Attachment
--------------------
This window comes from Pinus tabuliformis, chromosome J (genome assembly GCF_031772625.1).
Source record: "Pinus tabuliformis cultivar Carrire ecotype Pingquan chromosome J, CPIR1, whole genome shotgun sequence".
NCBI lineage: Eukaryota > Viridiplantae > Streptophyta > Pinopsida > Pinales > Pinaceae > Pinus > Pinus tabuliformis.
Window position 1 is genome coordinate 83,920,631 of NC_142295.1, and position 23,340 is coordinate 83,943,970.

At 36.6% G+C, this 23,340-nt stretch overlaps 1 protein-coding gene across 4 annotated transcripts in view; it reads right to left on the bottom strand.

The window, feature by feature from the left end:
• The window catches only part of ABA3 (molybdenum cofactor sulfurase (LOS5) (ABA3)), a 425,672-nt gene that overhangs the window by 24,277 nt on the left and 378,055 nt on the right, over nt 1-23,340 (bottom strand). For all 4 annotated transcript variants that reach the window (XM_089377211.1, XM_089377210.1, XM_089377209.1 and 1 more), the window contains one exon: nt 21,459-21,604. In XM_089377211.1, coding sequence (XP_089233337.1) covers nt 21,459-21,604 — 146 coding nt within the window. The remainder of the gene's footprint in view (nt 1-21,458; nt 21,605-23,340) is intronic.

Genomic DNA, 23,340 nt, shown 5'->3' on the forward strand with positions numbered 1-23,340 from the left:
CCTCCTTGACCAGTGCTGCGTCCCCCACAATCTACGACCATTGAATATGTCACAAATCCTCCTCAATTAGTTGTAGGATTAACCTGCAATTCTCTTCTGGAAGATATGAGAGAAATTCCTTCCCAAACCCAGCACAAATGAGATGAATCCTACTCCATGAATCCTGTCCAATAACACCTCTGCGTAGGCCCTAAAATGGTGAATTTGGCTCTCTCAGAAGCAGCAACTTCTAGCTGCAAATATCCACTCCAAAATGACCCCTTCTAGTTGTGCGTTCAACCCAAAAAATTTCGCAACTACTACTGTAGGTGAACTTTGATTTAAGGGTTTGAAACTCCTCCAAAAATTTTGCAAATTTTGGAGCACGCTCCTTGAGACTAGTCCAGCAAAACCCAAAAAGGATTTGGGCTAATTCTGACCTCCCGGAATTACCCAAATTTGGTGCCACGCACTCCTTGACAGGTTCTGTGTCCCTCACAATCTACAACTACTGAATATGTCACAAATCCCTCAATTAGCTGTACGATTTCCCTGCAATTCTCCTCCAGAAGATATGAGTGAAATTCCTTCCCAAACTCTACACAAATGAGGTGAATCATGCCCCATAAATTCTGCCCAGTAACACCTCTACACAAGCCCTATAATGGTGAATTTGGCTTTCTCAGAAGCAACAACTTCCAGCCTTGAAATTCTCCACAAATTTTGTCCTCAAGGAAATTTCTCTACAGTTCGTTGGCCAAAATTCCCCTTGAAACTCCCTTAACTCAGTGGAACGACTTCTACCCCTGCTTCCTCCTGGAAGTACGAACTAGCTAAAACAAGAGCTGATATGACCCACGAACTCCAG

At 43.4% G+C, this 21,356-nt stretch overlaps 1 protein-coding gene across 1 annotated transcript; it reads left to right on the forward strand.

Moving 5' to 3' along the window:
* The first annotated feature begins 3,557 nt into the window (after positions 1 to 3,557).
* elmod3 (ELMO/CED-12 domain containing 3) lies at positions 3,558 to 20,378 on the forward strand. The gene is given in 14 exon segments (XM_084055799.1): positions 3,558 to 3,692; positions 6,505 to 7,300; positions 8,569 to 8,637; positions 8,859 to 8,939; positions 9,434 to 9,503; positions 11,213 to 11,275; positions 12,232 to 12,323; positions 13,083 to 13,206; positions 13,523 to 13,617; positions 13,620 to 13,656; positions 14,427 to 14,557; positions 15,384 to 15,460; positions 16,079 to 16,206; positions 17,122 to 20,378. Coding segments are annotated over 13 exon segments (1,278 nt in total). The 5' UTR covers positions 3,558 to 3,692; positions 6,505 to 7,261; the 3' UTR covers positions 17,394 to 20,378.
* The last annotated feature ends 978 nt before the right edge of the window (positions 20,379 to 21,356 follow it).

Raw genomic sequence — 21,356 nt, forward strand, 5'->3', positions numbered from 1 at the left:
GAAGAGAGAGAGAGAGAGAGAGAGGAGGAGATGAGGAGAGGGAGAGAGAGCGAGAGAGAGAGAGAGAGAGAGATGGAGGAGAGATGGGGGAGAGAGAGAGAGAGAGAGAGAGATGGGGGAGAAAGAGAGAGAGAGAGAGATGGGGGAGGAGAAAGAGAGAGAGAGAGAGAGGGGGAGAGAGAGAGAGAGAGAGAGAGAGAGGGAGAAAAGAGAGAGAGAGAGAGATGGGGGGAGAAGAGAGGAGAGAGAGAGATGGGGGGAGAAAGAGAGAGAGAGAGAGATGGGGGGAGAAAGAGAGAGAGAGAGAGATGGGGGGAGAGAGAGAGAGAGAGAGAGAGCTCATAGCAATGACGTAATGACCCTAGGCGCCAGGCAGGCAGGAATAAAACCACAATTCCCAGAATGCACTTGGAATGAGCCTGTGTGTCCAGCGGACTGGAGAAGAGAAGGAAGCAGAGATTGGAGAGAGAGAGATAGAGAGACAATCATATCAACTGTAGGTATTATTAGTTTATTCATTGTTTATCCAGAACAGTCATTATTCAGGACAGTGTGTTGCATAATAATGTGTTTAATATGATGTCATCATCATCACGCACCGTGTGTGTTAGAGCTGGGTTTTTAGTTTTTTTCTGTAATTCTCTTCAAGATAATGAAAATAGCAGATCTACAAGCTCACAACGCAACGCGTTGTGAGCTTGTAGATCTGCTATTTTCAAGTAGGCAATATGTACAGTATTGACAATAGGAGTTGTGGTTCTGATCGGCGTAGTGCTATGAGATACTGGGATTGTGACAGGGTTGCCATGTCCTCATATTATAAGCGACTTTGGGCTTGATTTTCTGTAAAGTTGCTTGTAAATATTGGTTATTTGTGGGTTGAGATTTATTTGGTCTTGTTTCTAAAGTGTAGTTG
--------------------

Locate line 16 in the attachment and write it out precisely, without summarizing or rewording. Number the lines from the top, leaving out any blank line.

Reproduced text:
GAAGAGAGAGAGAGAGAGAGAGAGGAGGAGATGAGGAGAGGGAGAGAGAGCGAGAGAGAGAGAGAGAGAGAGATGGAGGAGAGATGGGGGAGAGAGAGAGAGAGAGAGAGAGATGGGGGAGAAAGAGAGAGAGAGAGAGATGGGGGAGGAGAAAGAGAGAGAGAGAGAGAGGGGGAGAGAGAGAGAGAGAGAGAGAGAGAGGGAGAAAAGAGAGAGAGAGAGAGATGGGGGGAGAAGAGAGGAGAGAGAGAGATGGGGGGAGAAAGAGAGAGAGAGAGAGATGGGGGGAGAAAGAGAGAGAGAGAGAGATGGGGGGAGAGAGAGAGAGAGAGAGAGAGCTCATAGCAATGACGTAATGACCCTAGGCGCCAGGCAGGCAGGAATAAAACCACAATTCCCAGAATGCACTTGGAATGAGCCTGTGTGTCCAGCGGACTGGAGAAGAGAAGGAAGCAGAGATTGGAGAGAGAGAGATAGAGAGACAATCATATCAACTGTAGGTATTATTAGTTTATTCATTGTTTATCCAGAACAGTCATTATTCAGGACAGTGTGTTGCATAATAATGTGTTTAATATGATGTCATCATCATCACGCACCGTGTGTGTTAGAGCTGGGTTTTTAGTTTTTTTCTGTAATTCTCTTCAAGATAATGAAAATAGCAGATCTACAAGCTCACAACGCAACGCGTTGTGAGCTTGTAGATCTGCTATTTTCAAGTAGGCAATATGTACAGTATTGACAATAGGAGTTGTGGTTCTGATCGGCGTAGTGCTATGAGATACTGGGATTGTGACAGGGTTGCCATGTCCTCATATTATAAGCGACTTTGGGCTTGATTTTCTGTAAAGTTGCTTGTAAATATTGGTTATTTGTGGGTTGAGATTTATTTGGTCTTGTTTCTAAAGTGTAGTTG